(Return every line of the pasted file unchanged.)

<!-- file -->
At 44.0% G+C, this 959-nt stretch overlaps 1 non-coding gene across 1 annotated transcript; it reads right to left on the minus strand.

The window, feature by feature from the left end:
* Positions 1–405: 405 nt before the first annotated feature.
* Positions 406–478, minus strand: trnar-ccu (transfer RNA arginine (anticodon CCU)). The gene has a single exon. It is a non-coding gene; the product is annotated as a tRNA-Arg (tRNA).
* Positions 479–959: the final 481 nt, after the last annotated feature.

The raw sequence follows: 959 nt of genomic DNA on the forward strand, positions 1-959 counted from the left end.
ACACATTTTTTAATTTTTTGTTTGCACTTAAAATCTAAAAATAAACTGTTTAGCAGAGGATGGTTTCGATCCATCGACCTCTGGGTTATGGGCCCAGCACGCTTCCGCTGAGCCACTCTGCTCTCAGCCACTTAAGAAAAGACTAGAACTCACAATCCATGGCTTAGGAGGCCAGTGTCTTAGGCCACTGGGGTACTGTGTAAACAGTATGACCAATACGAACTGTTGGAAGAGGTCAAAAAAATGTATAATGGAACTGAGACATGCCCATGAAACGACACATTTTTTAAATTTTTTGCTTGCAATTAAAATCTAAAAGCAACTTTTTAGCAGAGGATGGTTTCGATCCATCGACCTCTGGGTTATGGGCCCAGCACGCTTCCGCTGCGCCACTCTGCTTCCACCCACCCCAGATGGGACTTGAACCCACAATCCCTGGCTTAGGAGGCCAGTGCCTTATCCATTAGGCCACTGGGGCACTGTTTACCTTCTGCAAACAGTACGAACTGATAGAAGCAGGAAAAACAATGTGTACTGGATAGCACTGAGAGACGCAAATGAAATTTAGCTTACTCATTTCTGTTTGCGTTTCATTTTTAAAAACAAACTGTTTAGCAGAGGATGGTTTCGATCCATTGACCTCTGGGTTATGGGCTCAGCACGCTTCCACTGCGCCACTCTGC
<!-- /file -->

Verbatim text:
At 44.0% G+C, this 959-nt stretch overlaps 1 non-coding gene across 1 annotated transcript; it reads right to left on the minus strand.

The window, feature by feature from the left end:
* Positions 1–405: 405 nt before the first annotated feature.
* Positions 406–478, minus strand: trnar-ccu (transfer RNA arginine (anticodon CCU)). The gene has a single exon. It is a non-coding gene; the product is annotated as a tRNA-Arg (tRNA).
* Positions 479–959: the final 481 nt, after the last annotated feature.

The raw sequence follows: 959 nt of genomic DNA on the forward strand, positions 1-959 counted from the left end.
ACACATTTTTTAATTTTTTGTTTGCACTTAAAATCTAAAAATAAACTGTTTAGCAGAGGATGGTTTCGATCCATCGACCTCTGGGTTATGGGCCCAGCACGCTTCCGCTGAGCCACTCTGCTCTCAGCCACTTAAGAAAAGACTAGAACTCACAATCCATGGCTTAGGAGGCCAGTGTCTTAGGCCACTGGGGTACTGTGTAAACAGTATGACCAATACGAACTGTTGGAAGAGGTCAAAAAAATGTATAATGGAACTGAGACATGCCCATGAAACGACACATTTTTTAAATTTTTTGCTTGCAATTAAAATCTAAAAGCAACTTTTTAGCAGAGGATGGTTTCGATCCATCGACCTCTGGGTTATGGGCCCAGCACGCTTCCGCTGCGCCACTCTGCTTCCACCCACCCCAGATGGGACTTGAACCCACAATCCCTGGCTTAGGAGGCCAGTGCCTTATCCATTAGGCCACTGGGGCACTGTTTACCTTCTGCAAACAGTACGAACTGATAGAAGCAGGAAAAACAATGTGTACTGGATAGCACTGAGAGACGCAAATGAAATTTAGCTTACTCATTTCTGTTTGCGTTTCATTTTTAAAAACAAACTGTTTAGCAGAGGATGGTTTCGATCCATTGACCTCTGGGTTATGGGCTCAGCACGCTTCCACTGCGCCACTCTGC